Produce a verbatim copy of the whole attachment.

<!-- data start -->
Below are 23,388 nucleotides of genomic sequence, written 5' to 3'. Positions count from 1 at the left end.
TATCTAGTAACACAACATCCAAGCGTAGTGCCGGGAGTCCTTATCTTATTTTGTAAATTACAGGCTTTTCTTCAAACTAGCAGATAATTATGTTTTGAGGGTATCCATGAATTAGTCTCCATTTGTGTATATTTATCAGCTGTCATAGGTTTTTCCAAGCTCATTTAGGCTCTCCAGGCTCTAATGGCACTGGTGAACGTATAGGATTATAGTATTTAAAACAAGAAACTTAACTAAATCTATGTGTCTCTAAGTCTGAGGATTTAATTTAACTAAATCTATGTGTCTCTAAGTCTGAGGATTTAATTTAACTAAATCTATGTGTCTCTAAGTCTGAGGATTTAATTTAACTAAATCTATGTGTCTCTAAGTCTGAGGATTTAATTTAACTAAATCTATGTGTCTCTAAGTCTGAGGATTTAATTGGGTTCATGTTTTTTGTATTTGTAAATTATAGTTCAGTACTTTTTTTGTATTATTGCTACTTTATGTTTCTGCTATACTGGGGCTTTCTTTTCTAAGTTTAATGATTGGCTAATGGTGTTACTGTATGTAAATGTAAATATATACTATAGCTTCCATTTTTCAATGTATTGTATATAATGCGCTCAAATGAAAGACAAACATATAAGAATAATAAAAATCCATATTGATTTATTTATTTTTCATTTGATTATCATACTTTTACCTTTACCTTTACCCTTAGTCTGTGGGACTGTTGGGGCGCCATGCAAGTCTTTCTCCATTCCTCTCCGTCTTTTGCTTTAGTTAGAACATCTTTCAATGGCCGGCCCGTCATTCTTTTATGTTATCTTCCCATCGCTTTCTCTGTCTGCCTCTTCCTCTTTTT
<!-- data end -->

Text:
Below are 23,388 nucleotides of genomic sequence, written 5' to 3'. Positions count from 1 at the left end.
TATCTAGTAACACAACATCCAAGCGTAGTGCCGGGAGTCCTTATCTTATTTTGTAAATTACAGGCTTTTCTTCAAACTAGCAGATAATTATGTTTTGAGGGTATCCATGAATTAGTCTCCATTTGTGTATATTTATCAGCTGTCATAGGTTTTTCCAAGCTCATTTAGGCTCTCCAGGCTCTAATGGCACTGGTGAACGTATAGGATTATAGTATTTAAAACAAGAAACTTAACTAAATCTATGTGTCTCTAAGTCTGAGGATTTAATTTAACTAAATCTATGTGTCTCTAAGTCTGAGGATTTAATTTAACTAAATCTATGTGTCTCTAAGTCTGAGGATTTAATTTAACTAAATCTATGTGTCTCTAAGTCTGAGGATTTAATTTAACTAAATCTATGTGTCTCTAAGTCTGAGGATTTAATTGGGTTCATGTTTTTTGTATTTGTAAATTATAGTTCAGTACTTTTTTTGTATTATTGCTACTTTATGTTTCTGCTATACTGGGGCTTTCTTTTCTAAGTTTAATGATTGGCTAATGGTGTTACTGTATGTAAATGTAAATATATACTATAGCTTCCATTTTTCAATGTATTGTATATAATGCGCTCAAATGAAAGACAAACATATAAGAATAATAAAAATCCATATTGATTTATTTATTTTTCATTTGATTATCATACTTTTACCTTTACCTTTACCCTTAGTCTGTGGGACTGTTGGGGCGCCATGCAAGTCTTTCTCCATTCCTCTCCGTCTTTTGCTTTAGTTAGAACATCTTTCAATGGCCGGCCCGTCATTCTTTTATGTTATCTTCCCATCGCTTTCTCTGTCTGCCTCTTCCTCTTTTT